Javier Bardem, BIUTIFUL
Matt Damon, THE INFORMANT!
Morgan Freeman, INVICTUS
Viggo Mortenson, THE ROAD
Jeremy Renner, THE HURT LOCKER
I don't think Johnny Depp is a real contender for Public Enemies this year anymore (though you never know, the Academy voters are weird with him). The trailer for The Informant! boggled a few with its surprisingly broad humor, but I think people are starting to feel like this is Damon's year (though I don't see it). Bardem teaming with Alejandro Gonzalez Iñárritu for Biutiful seems like a perfect combination, while Morgan Freeman playing Nelson Mandela for Invictus (in a Clint Eastwood movie, no less) seems like a sure nomination lock. As for the last spot, I'd hoped that Sam Rockwell's stupendous work in Moon would get recognized, but it seems like another non-star in another indie is gaining more steam: Jeremy Renner's great work in The Hurt Locker. *Almost forgot to mention Viggo, who I will always be picking to be nominated, since I'm anticipating The Road so much.
Charlotte Gainsbourg, ANTICHRIST
Helen Mirren, LOVE RANCH
Carey Mulligan, AN EDUCATION
Gabourey Sidibe, PRECIOUS
Audrey Tautou, COCO AVANT CHANEL
This category is a little more unclear. I think Carey Mulligan performance in The Education seems safe, as she's had non-stop buzz for almost the entire year. The film Precious is building great steam since its premiere in Sundance this January, and Gabourey Sidibe has a good chance to ride that wave to a nomination. Helen Mirren has gained, I believe, Streep-esque status, by which I mean any buzz-worthy performance has a good shot, and Love Ranch seems just edgy and funny enough to stir up audiences. Those who have seen Coco avant Chanel have said good things, and the Academy loves seeing young, attractive actresses like Tautou play real people (remember Marion Cotillard?). A wild card: Descriptions of Charlotte Gainsbourg's work in Antichrist seems excruciating and brave, and the win at Cannes doesn't hurt either.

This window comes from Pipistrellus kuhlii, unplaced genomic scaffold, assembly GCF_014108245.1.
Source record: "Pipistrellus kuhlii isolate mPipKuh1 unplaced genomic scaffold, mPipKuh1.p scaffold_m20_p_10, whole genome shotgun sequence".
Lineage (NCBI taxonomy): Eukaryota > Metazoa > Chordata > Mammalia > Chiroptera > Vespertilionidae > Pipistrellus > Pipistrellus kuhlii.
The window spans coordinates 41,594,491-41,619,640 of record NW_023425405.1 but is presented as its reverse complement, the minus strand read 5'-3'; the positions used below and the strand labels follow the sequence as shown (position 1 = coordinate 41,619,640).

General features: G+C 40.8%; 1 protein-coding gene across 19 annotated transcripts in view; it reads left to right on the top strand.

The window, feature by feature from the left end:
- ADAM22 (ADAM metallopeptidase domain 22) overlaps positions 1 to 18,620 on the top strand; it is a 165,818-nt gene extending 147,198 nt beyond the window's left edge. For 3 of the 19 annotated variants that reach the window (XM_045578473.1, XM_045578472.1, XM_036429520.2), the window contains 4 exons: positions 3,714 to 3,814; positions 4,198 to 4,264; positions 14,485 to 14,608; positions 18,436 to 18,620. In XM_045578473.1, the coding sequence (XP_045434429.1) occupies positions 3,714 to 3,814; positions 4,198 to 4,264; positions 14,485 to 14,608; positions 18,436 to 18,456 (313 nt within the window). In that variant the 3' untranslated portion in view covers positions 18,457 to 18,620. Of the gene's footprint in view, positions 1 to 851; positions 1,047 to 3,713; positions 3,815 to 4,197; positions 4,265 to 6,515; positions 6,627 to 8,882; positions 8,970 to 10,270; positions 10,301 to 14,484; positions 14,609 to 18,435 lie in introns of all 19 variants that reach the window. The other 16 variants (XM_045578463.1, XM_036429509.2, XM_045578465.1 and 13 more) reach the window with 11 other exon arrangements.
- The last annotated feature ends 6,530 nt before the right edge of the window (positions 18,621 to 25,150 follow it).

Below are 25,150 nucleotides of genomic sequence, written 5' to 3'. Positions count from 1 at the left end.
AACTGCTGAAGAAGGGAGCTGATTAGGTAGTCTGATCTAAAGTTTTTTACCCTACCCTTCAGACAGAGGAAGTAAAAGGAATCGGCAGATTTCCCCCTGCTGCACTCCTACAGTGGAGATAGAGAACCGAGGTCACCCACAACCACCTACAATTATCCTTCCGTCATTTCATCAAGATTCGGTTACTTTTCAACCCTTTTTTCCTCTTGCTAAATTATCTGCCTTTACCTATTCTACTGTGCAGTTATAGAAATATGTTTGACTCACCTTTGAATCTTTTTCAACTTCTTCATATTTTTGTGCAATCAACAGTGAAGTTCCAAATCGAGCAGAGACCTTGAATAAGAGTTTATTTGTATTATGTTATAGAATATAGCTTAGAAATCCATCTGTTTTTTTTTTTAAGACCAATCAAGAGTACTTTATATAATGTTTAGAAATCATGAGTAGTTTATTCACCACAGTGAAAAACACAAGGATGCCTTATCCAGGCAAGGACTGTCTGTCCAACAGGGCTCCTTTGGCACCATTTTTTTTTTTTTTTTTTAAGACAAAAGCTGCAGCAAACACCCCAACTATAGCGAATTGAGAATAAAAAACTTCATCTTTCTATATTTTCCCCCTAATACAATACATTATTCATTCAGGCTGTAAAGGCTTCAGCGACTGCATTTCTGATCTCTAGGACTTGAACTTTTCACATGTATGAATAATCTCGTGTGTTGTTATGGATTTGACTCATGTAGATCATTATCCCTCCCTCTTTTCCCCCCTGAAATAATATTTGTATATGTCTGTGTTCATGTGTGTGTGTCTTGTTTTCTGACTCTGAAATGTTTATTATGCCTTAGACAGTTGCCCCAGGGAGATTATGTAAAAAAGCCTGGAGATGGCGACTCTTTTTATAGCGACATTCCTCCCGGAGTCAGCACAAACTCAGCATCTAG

Best Supporting Actor
Matt Damon, INVICTUS
Alfred Molina, AN EDUCATION
Kodi Smit-McPhee, THE ROAD
Stanley Tucci, THE LOVELY BONES
Christoph Waltz, INGLOURIOUS BASTERDS
I think Damon may be a little safer in this category than in the lead, because they may honor him here if they feel The Informant! is too goofy. Molina and Tucci seem a little bit like locks already, don't they? They both have that "great actor who's seldom recognized, now in a perfect, nominate-able performance to get him his breakthrough" feeling, right? I think so. As for Smit-McPhee, if The Road is anything like the book, then it's a very juicy role, and the Academy is always open to nominating children if the role is right. I end with Cannes Best Actor winner Christoph Waltz, because even though Inglourious Basterds isn't Oscar material at all, this is the little space where it could get recognized if it becomes as popular as Quentin Tarantino's other films.
Best Supporting Actress
Patricia Clarkson, WHATEVER WORKS
Marion Cotillard, NINE
Emily Mortimer, SHUTTER ISLAND
Susan Surandon, THE LOVELY BONES
I don't know how automatic supporting female performances are nominated for Woody Allen films, but it seems pretty secure that Clarkson will get recognized for Whatever Works even though most people did not take to the movie itself particularly. Mo'Nique has had half a year of buzz for her surprisingly deep portrayal of an abusive mother in Precious. Surandon and Mortimer are both in very bait-y roles (crazy maniac for Mortimer and grieving grandmother for Surandon), and seem like odds for nominations. The film Nine has a slew of high-profile actresses in supporting roles, but I'm going to say that Cotillard will stand out, if only because she's also very impressive in Michael Mann's quickly forgotten Public Enemies.